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The Volcker rule is an economic reform proposed by Paul Volcker, who once acted as chairman of the Federal Reserve in the United States. A form of it was passed in 2010 when the House and Senate developed a financial reform bill to address concerns about the failing economy. Under the Volcker rule, the trading activities of banks are limited with the goal of preventing speculation and limiting the risks of creating another financial crisis similar to the one that started in 2007 and spread globally.
Volcker proposed this rule as a member of the Presidential Economic Advisory Board, a group of economists and policymakers convened by President Barack Obama with the goal of developing policy recommendations to help the United States recover from the economic crisis. Paul Volcker believed that one of the driving forces behind the economic woes in the United States was highly speculative trading activity on the part of banks, and proposed the Volcker rule to address this. Speculation was also a historic problem in banking and has been fingered as the culprit behind other financial crashes.
Under the Volcker rule, banks cannot make speculative investments such as purchasing hedge funds or being involved in private equity deals if these investments are made on their own behalf. If a bank can show that speculation is being engaged in specifically to benefit customers of the bank, as in the case of a bank making private equity investments to support a fund for bank clients, this is allowed under the Volcker rule.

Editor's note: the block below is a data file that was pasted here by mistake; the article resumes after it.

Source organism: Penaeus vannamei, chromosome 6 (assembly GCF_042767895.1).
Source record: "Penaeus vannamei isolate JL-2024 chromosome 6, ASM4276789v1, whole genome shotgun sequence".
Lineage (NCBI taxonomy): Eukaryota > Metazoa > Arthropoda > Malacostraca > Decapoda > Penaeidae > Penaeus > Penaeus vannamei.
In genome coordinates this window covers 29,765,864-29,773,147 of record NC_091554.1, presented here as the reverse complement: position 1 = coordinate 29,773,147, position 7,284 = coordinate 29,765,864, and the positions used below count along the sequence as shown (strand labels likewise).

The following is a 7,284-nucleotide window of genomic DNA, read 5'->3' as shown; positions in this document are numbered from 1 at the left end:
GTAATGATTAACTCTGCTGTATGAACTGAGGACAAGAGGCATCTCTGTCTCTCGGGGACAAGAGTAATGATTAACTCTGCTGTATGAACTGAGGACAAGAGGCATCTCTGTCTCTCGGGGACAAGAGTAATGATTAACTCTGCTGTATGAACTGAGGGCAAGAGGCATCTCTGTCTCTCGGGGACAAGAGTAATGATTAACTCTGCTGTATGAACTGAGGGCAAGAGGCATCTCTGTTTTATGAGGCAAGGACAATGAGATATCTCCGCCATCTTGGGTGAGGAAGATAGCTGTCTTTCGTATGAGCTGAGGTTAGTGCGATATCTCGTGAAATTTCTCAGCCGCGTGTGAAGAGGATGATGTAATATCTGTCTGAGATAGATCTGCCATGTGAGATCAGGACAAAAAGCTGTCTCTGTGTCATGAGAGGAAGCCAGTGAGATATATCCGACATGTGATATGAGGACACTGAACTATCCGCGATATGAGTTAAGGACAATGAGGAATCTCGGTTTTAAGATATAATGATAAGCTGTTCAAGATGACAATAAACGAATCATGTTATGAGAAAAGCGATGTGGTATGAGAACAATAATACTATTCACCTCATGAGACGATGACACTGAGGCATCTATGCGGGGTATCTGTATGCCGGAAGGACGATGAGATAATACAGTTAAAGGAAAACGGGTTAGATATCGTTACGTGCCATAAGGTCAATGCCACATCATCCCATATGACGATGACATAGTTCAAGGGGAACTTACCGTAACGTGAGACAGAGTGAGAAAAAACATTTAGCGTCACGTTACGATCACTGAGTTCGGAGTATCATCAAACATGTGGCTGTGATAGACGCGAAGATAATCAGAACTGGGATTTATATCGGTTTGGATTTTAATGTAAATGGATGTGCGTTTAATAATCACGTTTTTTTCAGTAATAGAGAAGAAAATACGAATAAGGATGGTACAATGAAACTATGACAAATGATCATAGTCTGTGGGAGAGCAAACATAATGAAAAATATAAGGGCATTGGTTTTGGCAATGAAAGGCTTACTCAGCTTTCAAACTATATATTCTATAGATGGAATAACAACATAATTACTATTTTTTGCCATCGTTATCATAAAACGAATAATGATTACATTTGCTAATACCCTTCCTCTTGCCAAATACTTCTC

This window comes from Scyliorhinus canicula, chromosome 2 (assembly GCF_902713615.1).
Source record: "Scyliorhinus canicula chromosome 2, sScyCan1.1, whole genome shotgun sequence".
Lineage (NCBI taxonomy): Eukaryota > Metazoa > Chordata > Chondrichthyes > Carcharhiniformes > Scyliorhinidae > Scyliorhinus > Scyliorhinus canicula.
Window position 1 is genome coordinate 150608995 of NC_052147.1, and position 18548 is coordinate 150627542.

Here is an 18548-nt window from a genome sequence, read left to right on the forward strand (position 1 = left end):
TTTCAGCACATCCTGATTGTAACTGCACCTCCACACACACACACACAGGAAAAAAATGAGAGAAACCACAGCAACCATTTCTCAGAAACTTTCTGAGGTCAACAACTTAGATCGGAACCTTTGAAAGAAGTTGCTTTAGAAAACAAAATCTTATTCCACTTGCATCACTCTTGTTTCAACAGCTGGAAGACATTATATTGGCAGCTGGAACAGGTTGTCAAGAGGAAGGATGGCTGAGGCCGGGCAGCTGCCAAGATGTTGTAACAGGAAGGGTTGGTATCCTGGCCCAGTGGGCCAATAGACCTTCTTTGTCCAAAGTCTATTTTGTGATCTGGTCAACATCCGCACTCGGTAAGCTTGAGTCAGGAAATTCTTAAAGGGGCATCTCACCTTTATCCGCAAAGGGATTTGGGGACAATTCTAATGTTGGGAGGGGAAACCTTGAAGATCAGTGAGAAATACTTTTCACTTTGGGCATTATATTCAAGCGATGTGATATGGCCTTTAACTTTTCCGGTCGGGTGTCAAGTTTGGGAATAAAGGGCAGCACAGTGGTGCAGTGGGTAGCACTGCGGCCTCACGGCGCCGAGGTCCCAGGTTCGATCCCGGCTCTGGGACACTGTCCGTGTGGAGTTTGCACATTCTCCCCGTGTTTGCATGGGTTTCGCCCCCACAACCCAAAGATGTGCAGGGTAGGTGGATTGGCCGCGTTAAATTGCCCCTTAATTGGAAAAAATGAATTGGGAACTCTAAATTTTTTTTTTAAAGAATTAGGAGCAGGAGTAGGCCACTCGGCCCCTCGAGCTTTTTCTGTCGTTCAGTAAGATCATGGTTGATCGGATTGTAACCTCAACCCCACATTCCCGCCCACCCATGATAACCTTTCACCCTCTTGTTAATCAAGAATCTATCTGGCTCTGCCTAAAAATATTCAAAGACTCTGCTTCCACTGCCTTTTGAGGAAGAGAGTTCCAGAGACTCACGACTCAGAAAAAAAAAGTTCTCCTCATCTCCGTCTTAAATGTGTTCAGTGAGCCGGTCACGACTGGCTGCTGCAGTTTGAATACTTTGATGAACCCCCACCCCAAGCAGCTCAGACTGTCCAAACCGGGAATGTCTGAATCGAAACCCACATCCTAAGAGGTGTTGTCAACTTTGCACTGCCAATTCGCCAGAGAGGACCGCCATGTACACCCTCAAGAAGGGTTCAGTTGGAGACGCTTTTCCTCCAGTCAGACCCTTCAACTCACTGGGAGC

The original version of this proposed policy was quite strict. After considerable debate over the financial reform bill, it was watered down considerably at the behest of several legislators, operating on the advice of lobbyists and analysts. Banks responded to the legislation by suggesting that it was unlikely to limit their financial activity in a meaningful way, thanks to the allowance for making speculative investments on behalf of clients.
The Dodd-Frank Wall Street Reform and Consumer Protection Act, the piece of legislation the Volcker rule is folded into, initially began as an aggressive series of reforms designed to address abuses of the financial system. With input from both houses of Congress, as well as the financial industry, some substantial changes were made and some critics suggested it was not nearly as effective as it could have been, allowing banks more leeway than originally intended in earlier drafts of the legislation. Conversely, supporters pointed out that improved regulation of the industry was better than no change at all.